Yes there is a lot of people in our society that haven't had to face any sacrifices. My wife's version of Reaganomics is FARRRRR different than mine, just for an example. But we keep doing the same things over and over as a society, all the while everybody wants and demands change. When we can change things, then nobody wants to. Look at government budget cuts for an example of just that.

  The economy is bad and getting worse by the week/month, and the coming debt repayment doesn't look peachy either. Now our government wants to get involved in yet another fiasco in the Me/NA, and usually when all else fails economically speaking, war is/has been the default position.

Senior Contributor

Re: Student Assessment of 15-year-olds alarm U.S. educators....

When was the last time that the sacrifice for war was shared equally? The last few conflicts and wars have been brunt by those who thought that serving the country was an alternative way to pay for college. Money and the scarcity of it has regulated the schools to deprive the brightest the challenges necessary for "the right stuff," and left the below average intellects a false feeling of accomplishment. There is plenty of blame for the problems we have in education, but do you want to educate like the Chinese?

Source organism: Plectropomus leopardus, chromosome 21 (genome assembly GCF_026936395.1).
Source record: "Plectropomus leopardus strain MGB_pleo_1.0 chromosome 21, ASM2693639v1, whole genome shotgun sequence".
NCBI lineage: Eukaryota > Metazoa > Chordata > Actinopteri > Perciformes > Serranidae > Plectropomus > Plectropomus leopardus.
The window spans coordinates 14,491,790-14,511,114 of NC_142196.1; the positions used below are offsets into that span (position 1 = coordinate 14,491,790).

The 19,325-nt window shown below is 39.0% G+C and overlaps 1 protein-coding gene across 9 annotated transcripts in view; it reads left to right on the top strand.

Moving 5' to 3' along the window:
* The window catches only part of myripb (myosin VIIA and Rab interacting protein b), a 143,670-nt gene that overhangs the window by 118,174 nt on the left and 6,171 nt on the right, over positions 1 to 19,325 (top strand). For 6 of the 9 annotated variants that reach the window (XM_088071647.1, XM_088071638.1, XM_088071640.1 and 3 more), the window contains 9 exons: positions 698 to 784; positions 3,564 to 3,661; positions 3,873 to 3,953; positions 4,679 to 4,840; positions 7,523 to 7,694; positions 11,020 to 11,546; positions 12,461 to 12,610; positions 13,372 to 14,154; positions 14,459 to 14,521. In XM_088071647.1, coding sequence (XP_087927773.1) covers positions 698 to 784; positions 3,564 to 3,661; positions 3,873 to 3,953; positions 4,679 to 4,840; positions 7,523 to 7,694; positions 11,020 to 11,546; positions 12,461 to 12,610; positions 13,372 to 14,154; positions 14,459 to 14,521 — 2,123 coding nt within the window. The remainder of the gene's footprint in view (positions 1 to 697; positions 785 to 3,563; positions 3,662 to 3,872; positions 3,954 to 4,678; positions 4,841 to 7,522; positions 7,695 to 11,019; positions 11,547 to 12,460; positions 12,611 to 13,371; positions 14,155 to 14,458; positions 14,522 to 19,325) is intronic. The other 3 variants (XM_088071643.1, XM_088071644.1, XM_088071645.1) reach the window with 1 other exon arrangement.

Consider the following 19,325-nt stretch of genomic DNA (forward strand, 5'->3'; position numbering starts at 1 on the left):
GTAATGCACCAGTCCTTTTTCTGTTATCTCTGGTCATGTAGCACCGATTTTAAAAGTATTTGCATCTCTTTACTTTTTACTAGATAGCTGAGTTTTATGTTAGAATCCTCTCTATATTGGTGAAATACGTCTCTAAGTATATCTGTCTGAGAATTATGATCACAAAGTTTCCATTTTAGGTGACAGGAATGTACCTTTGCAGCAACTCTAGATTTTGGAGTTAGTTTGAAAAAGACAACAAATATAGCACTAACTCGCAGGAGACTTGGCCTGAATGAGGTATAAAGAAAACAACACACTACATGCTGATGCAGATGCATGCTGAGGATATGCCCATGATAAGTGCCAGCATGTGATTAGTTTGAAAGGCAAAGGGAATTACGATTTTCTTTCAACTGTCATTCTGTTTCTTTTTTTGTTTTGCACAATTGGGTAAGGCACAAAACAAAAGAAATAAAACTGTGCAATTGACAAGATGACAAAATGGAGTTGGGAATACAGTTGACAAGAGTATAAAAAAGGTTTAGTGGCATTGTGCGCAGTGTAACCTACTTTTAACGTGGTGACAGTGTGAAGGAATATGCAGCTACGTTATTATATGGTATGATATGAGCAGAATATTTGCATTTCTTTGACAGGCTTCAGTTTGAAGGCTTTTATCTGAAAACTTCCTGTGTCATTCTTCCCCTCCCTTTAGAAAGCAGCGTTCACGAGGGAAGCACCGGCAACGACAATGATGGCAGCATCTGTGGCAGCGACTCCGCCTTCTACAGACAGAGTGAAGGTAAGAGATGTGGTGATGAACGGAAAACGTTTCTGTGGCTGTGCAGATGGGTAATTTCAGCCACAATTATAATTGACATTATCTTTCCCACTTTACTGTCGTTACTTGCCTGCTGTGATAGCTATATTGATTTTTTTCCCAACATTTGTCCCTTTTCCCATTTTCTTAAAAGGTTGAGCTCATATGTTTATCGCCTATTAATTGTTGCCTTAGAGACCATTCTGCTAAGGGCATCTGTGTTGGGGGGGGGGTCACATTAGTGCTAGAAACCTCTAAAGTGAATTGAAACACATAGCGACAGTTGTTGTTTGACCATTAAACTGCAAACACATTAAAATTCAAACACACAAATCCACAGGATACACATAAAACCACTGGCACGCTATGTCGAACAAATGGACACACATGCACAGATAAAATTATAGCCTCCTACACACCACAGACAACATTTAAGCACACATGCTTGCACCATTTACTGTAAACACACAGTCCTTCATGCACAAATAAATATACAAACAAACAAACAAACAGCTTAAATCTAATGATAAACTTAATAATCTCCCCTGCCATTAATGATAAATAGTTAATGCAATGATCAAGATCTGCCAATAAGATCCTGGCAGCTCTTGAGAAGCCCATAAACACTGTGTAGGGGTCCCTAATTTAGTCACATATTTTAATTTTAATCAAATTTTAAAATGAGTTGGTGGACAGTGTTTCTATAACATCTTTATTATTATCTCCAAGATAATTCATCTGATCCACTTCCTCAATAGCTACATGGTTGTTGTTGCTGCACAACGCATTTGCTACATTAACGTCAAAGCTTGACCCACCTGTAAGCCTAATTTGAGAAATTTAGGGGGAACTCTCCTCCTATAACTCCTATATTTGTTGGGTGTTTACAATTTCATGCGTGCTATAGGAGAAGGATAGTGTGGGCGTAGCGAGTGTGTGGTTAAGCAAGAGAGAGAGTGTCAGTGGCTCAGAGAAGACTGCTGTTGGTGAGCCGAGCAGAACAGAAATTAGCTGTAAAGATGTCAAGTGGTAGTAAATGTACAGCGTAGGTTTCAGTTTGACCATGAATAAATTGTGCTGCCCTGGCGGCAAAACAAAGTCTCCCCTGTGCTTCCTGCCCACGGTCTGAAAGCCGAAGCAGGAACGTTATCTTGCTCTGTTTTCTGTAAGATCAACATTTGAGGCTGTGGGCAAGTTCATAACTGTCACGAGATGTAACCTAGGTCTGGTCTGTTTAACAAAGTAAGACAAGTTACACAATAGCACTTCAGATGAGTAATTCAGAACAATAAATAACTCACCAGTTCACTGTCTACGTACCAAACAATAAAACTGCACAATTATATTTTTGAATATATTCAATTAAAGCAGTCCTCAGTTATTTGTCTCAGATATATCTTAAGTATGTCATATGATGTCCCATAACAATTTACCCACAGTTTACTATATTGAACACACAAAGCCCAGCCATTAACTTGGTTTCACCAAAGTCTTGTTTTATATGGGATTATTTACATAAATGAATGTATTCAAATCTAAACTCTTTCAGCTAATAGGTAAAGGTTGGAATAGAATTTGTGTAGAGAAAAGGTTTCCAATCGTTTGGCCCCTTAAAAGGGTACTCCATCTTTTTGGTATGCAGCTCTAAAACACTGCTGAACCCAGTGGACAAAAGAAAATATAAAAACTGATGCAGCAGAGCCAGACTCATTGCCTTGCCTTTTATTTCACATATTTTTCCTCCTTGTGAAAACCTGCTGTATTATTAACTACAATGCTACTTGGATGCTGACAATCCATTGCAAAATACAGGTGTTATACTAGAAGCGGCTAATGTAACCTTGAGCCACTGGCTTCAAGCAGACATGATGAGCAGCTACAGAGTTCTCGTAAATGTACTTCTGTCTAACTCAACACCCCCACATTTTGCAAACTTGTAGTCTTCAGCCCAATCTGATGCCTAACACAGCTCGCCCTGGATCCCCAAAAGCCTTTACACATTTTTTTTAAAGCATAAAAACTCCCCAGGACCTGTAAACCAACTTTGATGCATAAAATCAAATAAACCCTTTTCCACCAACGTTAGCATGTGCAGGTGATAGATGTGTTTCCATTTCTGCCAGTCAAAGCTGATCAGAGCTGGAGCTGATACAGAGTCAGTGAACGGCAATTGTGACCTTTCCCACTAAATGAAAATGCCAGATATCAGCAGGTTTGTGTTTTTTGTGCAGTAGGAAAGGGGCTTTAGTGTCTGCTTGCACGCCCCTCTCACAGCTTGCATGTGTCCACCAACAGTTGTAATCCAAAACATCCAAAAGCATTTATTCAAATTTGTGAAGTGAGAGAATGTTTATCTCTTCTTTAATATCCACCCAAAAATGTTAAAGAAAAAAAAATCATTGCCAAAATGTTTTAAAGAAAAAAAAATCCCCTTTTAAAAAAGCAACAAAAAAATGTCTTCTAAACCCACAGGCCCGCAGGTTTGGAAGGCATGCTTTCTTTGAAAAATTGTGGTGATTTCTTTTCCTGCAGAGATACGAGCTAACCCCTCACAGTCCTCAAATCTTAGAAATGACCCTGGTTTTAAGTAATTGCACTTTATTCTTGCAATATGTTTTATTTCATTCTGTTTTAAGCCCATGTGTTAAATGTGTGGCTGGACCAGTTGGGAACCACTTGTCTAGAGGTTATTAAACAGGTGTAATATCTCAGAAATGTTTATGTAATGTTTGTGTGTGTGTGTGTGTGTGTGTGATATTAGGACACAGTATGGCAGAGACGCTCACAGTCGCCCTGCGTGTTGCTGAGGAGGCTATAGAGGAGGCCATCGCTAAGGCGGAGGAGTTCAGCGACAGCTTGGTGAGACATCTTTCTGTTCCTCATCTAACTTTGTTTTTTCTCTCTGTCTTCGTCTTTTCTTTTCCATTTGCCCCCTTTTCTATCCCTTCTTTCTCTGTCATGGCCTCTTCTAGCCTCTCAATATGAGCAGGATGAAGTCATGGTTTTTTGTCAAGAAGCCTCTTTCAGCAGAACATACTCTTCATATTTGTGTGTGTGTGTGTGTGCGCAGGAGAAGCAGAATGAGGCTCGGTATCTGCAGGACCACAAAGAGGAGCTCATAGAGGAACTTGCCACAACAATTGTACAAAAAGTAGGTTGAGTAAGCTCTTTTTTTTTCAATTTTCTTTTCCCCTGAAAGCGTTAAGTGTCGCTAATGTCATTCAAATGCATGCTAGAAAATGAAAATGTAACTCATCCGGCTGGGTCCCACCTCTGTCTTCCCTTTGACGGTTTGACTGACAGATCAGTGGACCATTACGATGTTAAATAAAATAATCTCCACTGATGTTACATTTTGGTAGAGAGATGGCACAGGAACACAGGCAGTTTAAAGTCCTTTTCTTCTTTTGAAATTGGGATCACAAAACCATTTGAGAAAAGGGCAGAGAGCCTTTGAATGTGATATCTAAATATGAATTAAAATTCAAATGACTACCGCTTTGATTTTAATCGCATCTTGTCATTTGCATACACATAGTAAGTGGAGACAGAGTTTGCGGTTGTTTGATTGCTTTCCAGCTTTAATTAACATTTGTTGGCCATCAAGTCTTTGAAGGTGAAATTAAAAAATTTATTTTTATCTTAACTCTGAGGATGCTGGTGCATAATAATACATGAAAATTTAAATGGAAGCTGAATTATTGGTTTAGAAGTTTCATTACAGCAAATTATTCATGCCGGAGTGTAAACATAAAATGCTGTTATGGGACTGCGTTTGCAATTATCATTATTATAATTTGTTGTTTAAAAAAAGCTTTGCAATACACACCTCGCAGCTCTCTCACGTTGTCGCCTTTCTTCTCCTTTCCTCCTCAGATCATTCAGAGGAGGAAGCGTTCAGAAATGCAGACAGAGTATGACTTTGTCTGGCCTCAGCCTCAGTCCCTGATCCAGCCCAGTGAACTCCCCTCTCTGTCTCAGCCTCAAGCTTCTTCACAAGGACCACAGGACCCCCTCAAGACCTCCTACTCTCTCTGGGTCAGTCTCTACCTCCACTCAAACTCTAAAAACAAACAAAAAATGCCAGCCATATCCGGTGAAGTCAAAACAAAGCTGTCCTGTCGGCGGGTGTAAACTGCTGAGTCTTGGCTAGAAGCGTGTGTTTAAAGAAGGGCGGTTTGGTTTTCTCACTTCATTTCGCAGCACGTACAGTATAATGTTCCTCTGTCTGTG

Senior Contributor

Re: Student Assessment of 15-year-olds alarm U.S. educators....

  Not advocating that at all. But, as you pointed out, war is the default position that the PTB take(Presidents and Congress)precisely BECAUSE the sacrifice isn't shared equally. Remember back when Mitt Romney's draft eligible young men were asked why they were for continuing actions in the M. East, but said "they were doing their part by campaigning"??

  Heck, during the Revolutionary War, the "founding fathers" sent their slaves in their place to do their fighting. About the only true shared sacrifice, or as close to it as it comes, was during the Civil War here.

  If you get a chance sometime go to the website for the Council on Foreign Relations. All the crap happening in the ME/NA was planned and the plans for implementation put into action, along with knowing about our financial crisis that was coming at us at a very fast pace. Remember when Biden said that Obama was going to be challenged or something to that effect within a couple of years??

  I'm not for it at all as our son just turned 18, I'm just saying the past tells us what's more than likely going to happen, especially if you factor in the CFR stuff or plans for other countries' future, and all that is/has unfolded there so far.